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April 2012 Archives

Don't Fight After Bruins Capitals Game 7 Or Any Other Big Loss

The Bruins-Capitals game 7 of the NHL playoffs came upon the city and in a historically tight series the Boston Bruins lost. No doubt many Bostonians are angry or feeling jilted.

And wherever there is intense emotion, in any city, the likelihood of people doing wild things like falling off traffic lights, or destroying property, or hurting one another, becomes more probable.

Tim Tebow Sex Bounty, Will it Lead to Defamation?

Bostonians, ever loyal to their Patriots, feel no love for the New York Jets already, so they will get a good chuckle out of the fact that the newest Jet, the ever-controversial Tim Tebow now has a sex bounty on him, reports Houston Chronicle.

A website devoted to adultery and other mature subjects has put a million dollar Tim Tebow sex bounty to the first woman that can show proof of having slept with football's good boy. Good luck, but at least you won't be competing with Kim Kardashian.

Whole Foods Sustainable Fish Move Good For Ecology

Every hipster's favorite grocery store and social hangout is making some changes. No more octopus, gray sole, skate, Atlantic halibut or Atlantic cod caught by trawls at Whole Foods as part of its sustainable fish move, reports The Associated Press.

The organic supermarket, which is known for its natural and organic food (and high prices) is not going to be acquiring any more "red-rated" seafood, which is a reference to seafood that is overfished or which harms other species. The ratings come courtesy of the Blue Ocean Institute and the Monterey Bay Aquarium in California.

MA Obesity Rates Down in Children

Harvard's Pilgrim Health Care Institute has good news for the state and especially Massachusetts parents. It turns out that after nearly thirty years of childhood obesity rates tripling, the numbers are now going down for the first time, reports The Boston Globe.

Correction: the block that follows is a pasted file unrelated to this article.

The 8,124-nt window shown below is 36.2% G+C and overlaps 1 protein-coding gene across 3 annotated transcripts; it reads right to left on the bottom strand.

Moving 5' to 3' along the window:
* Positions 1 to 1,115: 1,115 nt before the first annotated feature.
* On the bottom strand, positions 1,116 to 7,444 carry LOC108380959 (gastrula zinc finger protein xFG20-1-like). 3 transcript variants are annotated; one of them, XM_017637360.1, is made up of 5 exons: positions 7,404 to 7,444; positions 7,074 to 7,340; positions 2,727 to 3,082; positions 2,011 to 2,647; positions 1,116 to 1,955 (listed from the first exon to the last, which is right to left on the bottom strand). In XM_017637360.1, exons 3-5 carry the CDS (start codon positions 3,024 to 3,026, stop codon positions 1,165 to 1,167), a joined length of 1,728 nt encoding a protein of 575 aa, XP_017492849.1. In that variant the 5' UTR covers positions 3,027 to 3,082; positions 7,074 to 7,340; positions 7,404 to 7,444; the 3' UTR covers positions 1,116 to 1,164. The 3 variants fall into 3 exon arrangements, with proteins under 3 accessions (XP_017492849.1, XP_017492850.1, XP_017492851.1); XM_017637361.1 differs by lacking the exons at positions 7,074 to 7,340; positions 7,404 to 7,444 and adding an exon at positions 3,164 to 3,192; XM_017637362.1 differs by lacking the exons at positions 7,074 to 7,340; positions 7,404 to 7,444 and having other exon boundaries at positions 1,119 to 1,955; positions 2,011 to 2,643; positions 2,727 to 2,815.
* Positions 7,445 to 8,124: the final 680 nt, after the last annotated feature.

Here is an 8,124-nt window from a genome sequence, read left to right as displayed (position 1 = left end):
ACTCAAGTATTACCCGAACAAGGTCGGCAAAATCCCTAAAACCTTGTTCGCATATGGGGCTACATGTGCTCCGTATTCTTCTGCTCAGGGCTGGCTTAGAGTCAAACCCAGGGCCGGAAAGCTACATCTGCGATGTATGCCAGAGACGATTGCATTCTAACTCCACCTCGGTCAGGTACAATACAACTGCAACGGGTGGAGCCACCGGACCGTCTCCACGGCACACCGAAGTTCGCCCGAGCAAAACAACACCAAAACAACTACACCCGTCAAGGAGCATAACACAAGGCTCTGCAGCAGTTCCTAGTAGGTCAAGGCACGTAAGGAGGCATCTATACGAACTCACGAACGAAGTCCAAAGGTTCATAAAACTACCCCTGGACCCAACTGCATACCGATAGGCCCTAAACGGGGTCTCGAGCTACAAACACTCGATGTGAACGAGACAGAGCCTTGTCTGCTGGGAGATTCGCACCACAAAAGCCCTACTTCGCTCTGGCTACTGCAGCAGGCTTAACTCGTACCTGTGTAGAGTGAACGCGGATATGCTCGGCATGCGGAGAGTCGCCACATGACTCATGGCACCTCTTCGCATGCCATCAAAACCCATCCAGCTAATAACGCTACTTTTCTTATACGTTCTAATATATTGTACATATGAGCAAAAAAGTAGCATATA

In terms of the statistics behind the Mass. obesity rates, they are as follows:

The percentage of obese girls under age 6 dropped from 9 percent to slightly more than 6 percent from 2004 to 2008; the percentage of obese boys under age 6 fell from nearly 11 percent to just under 9 percent during the same time period.

Measles in the U.S. Highest in 15 Years

Measles, a viral respiratory disease, was at a 15-year-high in the U.S. in 2011, reports The Associated Press. There were more than 200 reported cases of measles. The last time there were this many incidents of measles in the U.S., wild Willy was just entering his second term, yes, 1996.

The uptick in measles is attributable to the fact that more Americans are going abroad to low vaccination rate countries. Center for Disease Control experts want Americans to bring back memories and not measles. Most of the Americans that did get measles were those that were not vaccinated. These included 50 children whose parents did not allow them to be vaccinated.

Reverend Schaeffer Stepping Down Due to Donald J. McGuire Past

Sometimes it feels like the painful and cringe-worthy stories about alleged priest abuse of children in Boston will never come to an end.

The latest bit of unpleasant news features Reverend Bradley M. Schaeffer stepping down from the Boston College board of trustees because he failed to act to stop a predatory priest in the 1990s, reports The Boston Globe.

Will Boston Marathon Result in Heat Cramps, Injuries For Some?

The historic Boston Marathon took place on Monday on what was an unusually hot day, reports The Boston Globe.

And although the winners, Wesley Korir and Sheron Cherop, both Kenyans, finished comfortably in little more than two hours, the recreational runners took considerably longer. And they had to brave the immense heat.

While a legal blog is interested in the winners of a marathon, it also tends to look at the legal issues that might come out in long-distance-running.